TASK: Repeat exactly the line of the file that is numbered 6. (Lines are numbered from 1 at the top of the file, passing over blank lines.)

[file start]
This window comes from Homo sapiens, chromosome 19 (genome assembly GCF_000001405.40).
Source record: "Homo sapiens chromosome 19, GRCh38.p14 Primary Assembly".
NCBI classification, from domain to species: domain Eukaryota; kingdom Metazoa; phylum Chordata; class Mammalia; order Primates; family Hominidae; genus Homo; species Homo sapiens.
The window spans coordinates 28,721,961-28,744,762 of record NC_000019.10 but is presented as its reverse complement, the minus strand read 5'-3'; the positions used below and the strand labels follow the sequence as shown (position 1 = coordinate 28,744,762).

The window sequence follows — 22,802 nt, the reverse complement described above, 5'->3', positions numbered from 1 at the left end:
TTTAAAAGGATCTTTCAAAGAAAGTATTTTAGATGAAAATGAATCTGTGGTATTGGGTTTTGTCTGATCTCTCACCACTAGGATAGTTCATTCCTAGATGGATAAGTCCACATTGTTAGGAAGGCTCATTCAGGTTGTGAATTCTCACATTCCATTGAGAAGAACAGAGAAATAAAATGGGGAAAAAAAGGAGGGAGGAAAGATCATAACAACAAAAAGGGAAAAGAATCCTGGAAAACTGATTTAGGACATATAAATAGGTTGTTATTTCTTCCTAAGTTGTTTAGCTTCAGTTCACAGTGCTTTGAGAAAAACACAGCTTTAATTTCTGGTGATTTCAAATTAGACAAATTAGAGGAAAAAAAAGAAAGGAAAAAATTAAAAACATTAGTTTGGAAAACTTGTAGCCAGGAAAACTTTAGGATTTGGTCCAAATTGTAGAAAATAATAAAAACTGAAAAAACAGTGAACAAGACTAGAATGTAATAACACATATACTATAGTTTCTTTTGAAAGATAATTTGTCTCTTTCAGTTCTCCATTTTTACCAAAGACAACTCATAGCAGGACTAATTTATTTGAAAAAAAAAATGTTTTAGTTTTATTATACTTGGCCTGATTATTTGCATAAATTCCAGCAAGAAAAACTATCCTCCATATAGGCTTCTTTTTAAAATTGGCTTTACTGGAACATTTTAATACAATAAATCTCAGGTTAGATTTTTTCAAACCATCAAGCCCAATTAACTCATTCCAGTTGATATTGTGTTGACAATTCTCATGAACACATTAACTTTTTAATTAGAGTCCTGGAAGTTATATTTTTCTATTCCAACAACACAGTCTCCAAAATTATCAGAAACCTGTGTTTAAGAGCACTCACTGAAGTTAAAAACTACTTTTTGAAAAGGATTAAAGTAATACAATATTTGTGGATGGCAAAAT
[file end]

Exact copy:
TTTAAAAGGATCTTTCAAAGAAAGTATTTTAGATGAAAATGAATCTGTGGTATTGGGTTTTGTCTGATCTCTCACCACTAGGATAGTTCATTCCTAGATGGATAAGTCCACATTGTTAGGAAGGCTCATTCAGGTTGTGAATTCTCACATTCCATTGAGAAGAACAGAGAAATAAAATGGGGAAAAAAAGGAGGGAGGAAAGATCATAACAACAAAAAGGGAAAAGAATCCTGGAAAACTGATTTAGGACATATAAATAGGTTGTTATTTCTTCCTAAGTTGTTTAGCTTCAGTTCACAGTGCTTTGAGAAAAACACAGCTTTAATTTCTGGTGATTTCAAATTAGACAAATTAGAGGAAAAAAAAGAAAGGAAAAAATTAAAAACATTAGTTTGGAAAACTTGTAGCCAGGAAAACTTTAGGATTTGGTCCAAATTGTAGAAAATAATAAAAACTGAAAAAACAGTGAACAAGACTAGAATGTAATAACACATATACTATAGTTTCTTTTGAAAGATAATTTGTCTCTTTCAGTTCTCCATTTTTACCAAAGACAACTCATAGCAGGACTAATTTATTTGAAAAAAAAAATGTTTTAGTTTTATTATACTTGGCCTGATTATTTGCATAAATTCCAGCAAGAAAAACTATCCTCCATATAGGCTTCTTTTTAAAATTGGCTTTACTGGAACATTTTAATACAATAAATCTCAGGTTAGATTTTTTCAAACCATCAAGCCCAATTAACTCATTCCAGTTGATATTGTGTTGACAATTCTCATGAACACATTAACTTTTTAATTAGAGTCCTGGAAGTTATATTTTTCTATTCCAACAACACAGTCTCCAAAATTATCAGAAACCTGTGTTTAAGAGCACTCACTGAAGTTAAAAACTACTTTTTGAAAAGGATTAAAGTAATACAATATTTGTGGATGGCAAAAT